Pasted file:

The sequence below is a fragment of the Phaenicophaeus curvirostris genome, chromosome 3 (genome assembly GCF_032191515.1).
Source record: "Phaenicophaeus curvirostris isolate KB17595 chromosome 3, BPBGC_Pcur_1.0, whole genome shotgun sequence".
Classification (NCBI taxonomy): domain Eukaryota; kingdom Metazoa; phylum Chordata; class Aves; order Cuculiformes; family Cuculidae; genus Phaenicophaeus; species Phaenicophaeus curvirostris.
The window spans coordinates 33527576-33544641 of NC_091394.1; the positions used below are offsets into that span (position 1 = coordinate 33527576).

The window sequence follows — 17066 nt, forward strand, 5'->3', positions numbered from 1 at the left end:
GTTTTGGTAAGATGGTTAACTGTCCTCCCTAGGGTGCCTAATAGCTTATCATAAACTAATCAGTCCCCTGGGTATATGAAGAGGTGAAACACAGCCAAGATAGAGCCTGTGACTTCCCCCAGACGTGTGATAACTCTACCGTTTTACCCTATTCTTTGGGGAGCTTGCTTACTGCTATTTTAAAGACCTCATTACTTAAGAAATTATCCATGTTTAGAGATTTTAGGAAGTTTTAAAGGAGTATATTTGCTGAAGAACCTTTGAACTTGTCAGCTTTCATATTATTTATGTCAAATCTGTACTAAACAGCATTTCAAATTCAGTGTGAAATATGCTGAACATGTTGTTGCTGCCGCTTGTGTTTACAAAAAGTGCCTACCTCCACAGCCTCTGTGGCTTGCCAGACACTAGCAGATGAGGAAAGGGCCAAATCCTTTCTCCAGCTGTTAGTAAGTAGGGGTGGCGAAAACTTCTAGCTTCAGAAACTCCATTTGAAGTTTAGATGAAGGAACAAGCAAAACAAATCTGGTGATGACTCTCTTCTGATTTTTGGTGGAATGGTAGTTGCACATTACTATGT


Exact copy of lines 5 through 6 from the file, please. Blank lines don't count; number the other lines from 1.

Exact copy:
The window sequence follows — 17066 nt, forward strand, 5'->3', positions numbered from 1 at the left end:
GTTTTGGTAAGATGGTTAACTGTCCTCCCTAGGGTGCCTAATAGCTTATCATAAACTAATCAGTCCCCTGGGTATATGAAGAGGTGAAACACAGCCAAGATAGAGCCTGTGACTTCCCCCAGACGTGTGATAACTCTACCGTTTTACCCTATTCTTTGGGGAGCTTGCTTACTGCTATTTTAAAGACCTCATTACTTAAGAAATTATCCATGTTTAGAGATTTTAGGAAGTTTTAAAGGAGTATATTTGCTGAAGAACCTTTGAACTTGTCAGCTTTCATATTATTTATGTCAAATCTGTACTAAACAGCATTTCAAATTCAGTGTGAAATATGCTGAACATGTTGTTGCTGCCGCTTGTGTTTACAAAAAGTGCCTACCTCCACAGCCTCTGTGGCTTGCCAGACACTAGCAGATGAGGAAAGGGCCAAATCCTTTCTCCAGCTGTTAGTAAGTAGGGGTGGCGAAAACTTCTAGCTTCAGAAACTCCATTTGAAGTTTAGATGAAGGAACAAGCAAAACAAATCTGGTGATGACTCTCTTCTGATTTTTGGTGGAATGGTAGTTGCACATTACTATGT